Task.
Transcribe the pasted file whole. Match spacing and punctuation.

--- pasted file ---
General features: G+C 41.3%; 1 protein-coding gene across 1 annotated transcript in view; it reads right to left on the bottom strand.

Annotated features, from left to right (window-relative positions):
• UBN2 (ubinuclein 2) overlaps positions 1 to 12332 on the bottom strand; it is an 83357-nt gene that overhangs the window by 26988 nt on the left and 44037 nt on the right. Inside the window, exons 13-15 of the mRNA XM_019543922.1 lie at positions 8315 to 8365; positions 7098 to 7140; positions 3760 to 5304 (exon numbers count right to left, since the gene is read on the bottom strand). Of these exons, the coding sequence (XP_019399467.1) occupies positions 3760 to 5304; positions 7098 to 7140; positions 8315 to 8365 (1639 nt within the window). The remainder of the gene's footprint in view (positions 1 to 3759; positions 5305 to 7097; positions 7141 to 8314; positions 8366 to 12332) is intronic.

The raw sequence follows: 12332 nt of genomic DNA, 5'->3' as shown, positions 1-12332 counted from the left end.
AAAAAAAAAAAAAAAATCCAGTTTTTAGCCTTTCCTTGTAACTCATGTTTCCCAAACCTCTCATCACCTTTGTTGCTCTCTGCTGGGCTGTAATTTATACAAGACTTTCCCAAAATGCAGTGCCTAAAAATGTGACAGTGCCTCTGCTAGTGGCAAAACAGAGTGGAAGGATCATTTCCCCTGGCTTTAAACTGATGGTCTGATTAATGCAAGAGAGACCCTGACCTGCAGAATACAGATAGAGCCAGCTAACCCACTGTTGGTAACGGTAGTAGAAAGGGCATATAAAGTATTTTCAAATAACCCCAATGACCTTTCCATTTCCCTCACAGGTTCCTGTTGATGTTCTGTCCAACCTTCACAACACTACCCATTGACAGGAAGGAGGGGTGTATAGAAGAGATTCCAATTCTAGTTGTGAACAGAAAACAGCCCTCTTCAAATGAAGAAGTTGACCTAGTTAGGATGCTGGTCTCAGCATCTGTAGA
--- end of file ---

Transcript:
General features: G+C 41.3%; 1 protein-coding gene across 1 annotated transcript in view; it reads right to left on the bottom strand.

Annotated features, from left to right (window-relative positions):
• UBN2 (ubinuclein 2) overlaps positions 1 to 12332 on the bottom strand; it is an 83357-nt gene that overhangs the window by 26988 nt on the left and 44037 nt on the right. Inside the window, exons 13-15 of the mRNA XM_019543922.1 lie at positions 8315 to 8365; positions 7098 to 7140; positions 3760 to 5304 (exon numbers count right to left, since the gene is read on the bottom strand). Of these exons, the coding sequence (XP_019399467.1) occupies positions 3760 to 5304; positions 7098 to 7140; positions 8315 to 8365 (1639 nt within the window). The remainder of the gene's footprint in view (positions 1 to 3759; positions 5305 to 7097; positions 7141 to 8314; positions 8366 to 12332) is intronic.

The raw sequence follows: 12332 nt of genomic DNA, 5'->3' as shown, positions 1-12332 counted from the left end.
AAAAAAAAAAAAAAAATCCAGTTTTTAGCCTTTCCTTGTAACTCATGTTTCCCAAACCTCTCATCACCTTTGTTGCTCTCTGCTGGGCTGTAATTTATACAAGACTTTCCCAAAATGCAGTGCCTAAAAATGTGACAGTGCCTCTGCTAGTGGCAAAACAGAGTGGAAGGATCATTTCCCCTGGCTTTAAACTGATGGTCTGATTAATGCAAGAGAGACCCTGACCTGCAGAATACAGATAGAGCCAGCTAACCCACTGTTGGTAACGGTAGTAGAAAGGGCATATAAAGTATTTTCAAATAACCCCAATGACCTTTCCATTTCCCTCACAGGTTCCTGTTGATGTTCTGTCCAACCTTCACAACACTACCCATTGACAGGAAGGAGGGGTGTATAGAAGAGATTCCAATTCTAGTTGTGAACAGAAAACAGCCCTCTTCAAATGAAGAAGTTGACCTAGTTAGGATGCTGGTCTCAGCATCTGTAGA